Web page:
20K DWI Cases Could Be Tossed In NJ After Supreme Court Ruling

Over 20,000 people who were accused of DWI in New Jersey could have their cases dismissed based on a Tuesday ruling of the state’s Supreme Court. The high court, in a unanimous ruling found criminal charges against a State Police sergeant in charge of calibrating breath-testing devices and rendered the breath test results from five counties inadmissible as evidence. The court then vacated the conviction of a woman who had pled guilty to a DWI based on a result from one of those machines and had later died while waiting for her legal struggle to conclude.

The court further ordered state authorities to notify anyone whose case involved results from machines that Sgt. Marc Dennis may have handled that their results were not scientifically sound. This decision has opened the floodgates for thousands of people to challenge DWI convictions that have occurred over the past decade.

20K DWI Cases Now In Jeopardy Of Being Tossed

In 2016, Sgt. Marc Dennis was accused of lying on official documents about performing a legally required temperature check while calibrating just three machines, known as Alcotest devices, which gauge the blood-alcohol level of accused drunken drivers. The criminal case against Sgt. Dennis is still pending. This past Tuesday, his attorney stated that the sergeant still maintains his innocence. The accusations called into question any and all test results involving a machine that the Sergeant handled, including devices used by local police in Middlesex, Monmouth, Ocean, Somerset, and Union counties between 2008 and 2016.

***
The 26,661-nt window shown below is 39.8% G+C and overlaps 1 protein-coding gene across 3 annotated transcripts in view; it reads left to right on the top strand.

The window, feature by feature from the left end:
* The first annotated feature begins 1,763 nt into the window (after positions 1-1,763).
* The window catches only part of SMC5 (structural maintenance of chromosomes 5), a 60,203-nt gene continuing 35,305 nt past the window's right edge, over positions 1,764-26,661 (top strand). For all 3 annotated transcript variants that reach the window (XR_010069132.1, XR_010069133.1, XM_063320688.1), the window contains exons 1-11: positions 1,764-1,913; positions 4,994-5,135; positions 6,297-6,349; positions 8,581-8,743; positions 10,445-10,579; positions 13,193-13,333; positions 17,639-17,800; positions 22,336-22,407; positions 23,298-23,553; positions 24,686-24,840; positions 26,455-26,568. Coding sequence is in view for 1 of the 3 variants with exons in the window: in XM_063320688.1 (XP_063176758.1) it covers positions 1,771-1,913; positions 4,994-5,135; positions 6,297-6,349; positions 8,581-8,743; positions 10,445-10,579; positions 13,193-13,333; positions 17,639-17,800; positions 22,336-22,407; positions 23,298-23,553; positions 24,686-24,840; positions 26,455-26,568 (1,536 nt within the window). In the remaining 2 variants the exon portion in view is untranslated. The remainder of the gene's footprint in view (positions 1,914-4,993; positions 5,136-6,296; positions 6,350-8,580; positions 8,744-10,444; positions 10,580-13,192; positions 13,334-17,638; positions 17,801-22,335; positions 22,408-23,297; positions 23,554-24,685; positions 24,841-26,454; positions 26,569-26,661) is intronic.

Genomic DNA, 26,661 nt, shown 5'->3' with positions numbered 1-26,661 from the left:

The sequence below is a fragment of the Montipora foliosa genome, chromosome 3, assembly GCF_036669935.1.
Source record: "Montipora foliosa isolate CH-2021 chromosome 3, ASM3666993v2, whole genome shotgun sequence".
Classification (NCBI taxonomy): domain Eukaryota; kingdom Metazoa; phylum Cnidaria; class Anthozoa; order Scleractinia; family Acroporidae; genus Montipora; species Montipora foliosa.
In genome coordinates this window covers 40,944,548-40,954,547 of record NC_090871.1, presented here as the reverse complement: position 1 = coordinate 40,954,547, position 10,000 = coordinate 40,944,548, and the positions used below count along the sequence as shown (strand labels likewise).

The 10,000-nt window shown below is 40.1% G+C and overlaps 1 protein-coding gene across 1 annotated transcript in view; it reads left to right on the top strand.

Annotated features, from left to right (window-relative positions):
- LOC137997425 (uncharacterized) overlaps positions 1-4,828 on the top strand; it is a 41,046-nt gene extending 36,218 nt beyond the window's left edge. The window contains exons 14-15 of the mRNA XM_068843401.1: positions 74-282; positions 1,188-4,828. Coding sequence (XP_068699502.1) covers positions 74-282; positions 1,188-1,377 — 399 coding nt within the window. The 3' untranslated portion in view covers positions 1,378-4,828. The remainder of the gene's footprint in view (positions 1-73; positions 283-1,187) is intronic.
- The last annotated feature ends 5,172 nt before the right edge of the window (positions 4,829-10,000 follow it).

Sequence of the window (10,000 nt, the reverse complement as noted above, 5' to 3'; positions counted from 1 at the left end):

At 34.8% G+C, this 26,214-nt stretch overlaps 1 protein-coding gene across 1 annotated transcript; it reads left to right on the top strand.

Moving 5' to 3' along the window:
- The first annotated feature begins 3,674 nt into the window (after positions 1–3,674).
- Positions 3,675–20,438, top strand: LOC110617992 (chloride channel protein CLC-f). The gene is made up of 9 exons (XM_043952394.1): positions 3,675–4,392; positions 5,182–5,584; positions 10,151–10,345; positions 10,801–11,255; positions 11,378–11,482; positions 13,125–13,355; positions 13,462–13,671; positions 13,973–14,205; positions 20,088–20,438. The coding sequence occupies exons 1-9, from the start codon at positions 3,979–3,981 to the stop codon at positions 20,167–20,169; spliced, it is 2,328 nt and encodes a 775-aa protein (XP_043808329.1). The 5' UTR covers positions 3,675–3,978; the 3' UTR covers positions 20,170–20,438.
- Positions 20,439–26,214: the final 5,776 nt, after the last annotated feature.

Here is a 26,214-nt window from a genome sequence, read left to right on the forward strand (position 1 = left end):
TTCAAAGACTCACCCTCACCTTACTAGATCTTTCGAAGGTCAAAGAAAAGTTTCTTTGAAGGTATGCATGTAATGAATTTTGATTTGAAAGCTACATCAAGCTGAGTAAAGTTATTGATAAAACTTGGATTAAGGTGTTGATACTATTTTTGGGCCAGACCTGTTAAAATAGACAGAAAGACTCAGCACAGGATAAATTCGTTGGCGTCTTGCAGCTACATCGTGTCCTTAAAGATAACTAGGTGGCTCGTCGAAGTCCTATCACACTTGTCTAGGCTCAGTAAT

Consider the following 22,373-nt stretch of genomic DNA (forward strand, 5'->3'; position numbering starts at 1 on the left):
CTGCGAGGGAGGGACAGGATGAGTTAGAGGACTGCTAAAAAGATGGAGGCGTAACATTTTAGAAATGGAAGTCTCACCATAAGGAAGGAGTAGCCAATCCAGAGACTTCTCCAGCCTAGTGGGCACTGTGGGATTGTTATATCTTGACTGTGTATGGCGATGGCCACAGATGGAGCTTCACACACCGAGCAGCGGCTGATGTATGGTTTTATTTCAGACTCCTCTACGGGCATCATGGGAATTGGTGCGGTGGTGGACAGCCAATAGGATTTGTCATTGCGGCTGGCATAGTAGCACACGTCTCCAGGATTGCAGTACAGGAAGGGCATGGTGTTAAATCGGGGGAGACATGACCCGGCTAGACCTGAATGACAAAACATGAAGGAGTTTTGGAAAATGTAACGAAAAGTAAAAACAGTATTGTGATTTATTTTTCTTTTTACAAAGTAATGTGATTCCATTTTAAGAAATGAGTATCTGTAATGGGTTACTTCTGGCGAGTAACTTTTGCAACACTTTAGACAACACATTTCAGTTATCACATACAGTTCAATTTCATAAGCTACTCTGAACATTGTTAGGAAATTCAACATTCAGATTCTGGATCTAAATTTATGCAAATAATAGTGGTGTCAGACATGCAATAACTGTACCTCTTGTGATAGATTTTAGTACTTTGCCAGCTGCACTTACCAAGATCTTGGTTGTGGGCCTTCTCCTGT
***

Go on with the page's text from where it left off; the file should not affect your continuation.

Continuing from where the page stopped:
This disclosure prompted a native of New Jersey by the name of Eileen Cassidy to seek to withdraw a guilty plea that she had entered in Spring Lake Municipal Court based on the results of a breath test. Cassidy, however, died of a terminal illness in March but the judges still ruled on the case because of the “significant public importance” of the issue. State authorities maintained that the temperature check that Sgt. Dennis was accused of skipping was one of several redundancies and fail-safes to ensure that the readings are as accurate as possible and omitting that one step did not invalidate the results. They further argued that New Jersey is the only state that requires the step.

The Supreme Court, however decided to side with Judge Joseph Lisa, who was appointed as a special master to handle the issue and found the omission of the step raised substantial doubts about the reliability of the machines. County prosecutors began notifying defendants in 2016 that their cases could potentially be thrown out. However, those cases have been on hold pending the Supreme Court’s ruling. The court ordered state authorities to notify all DWI defendants in the pool of those affected of the decision so that they may take any appropriate action they need.

Attorney General Gurbir Grewal said at an unrelated event Tuesday that his office was reviewing the decision and are still coming up with guidance for county prosecutors and municipal prosecutors who handle many of these cases. It’s unclear how many cases will ultimately be tossed or dismissed as breath tests are an important part of DWI cases. It is best to remember that a person can still be convicted of a DWI without one.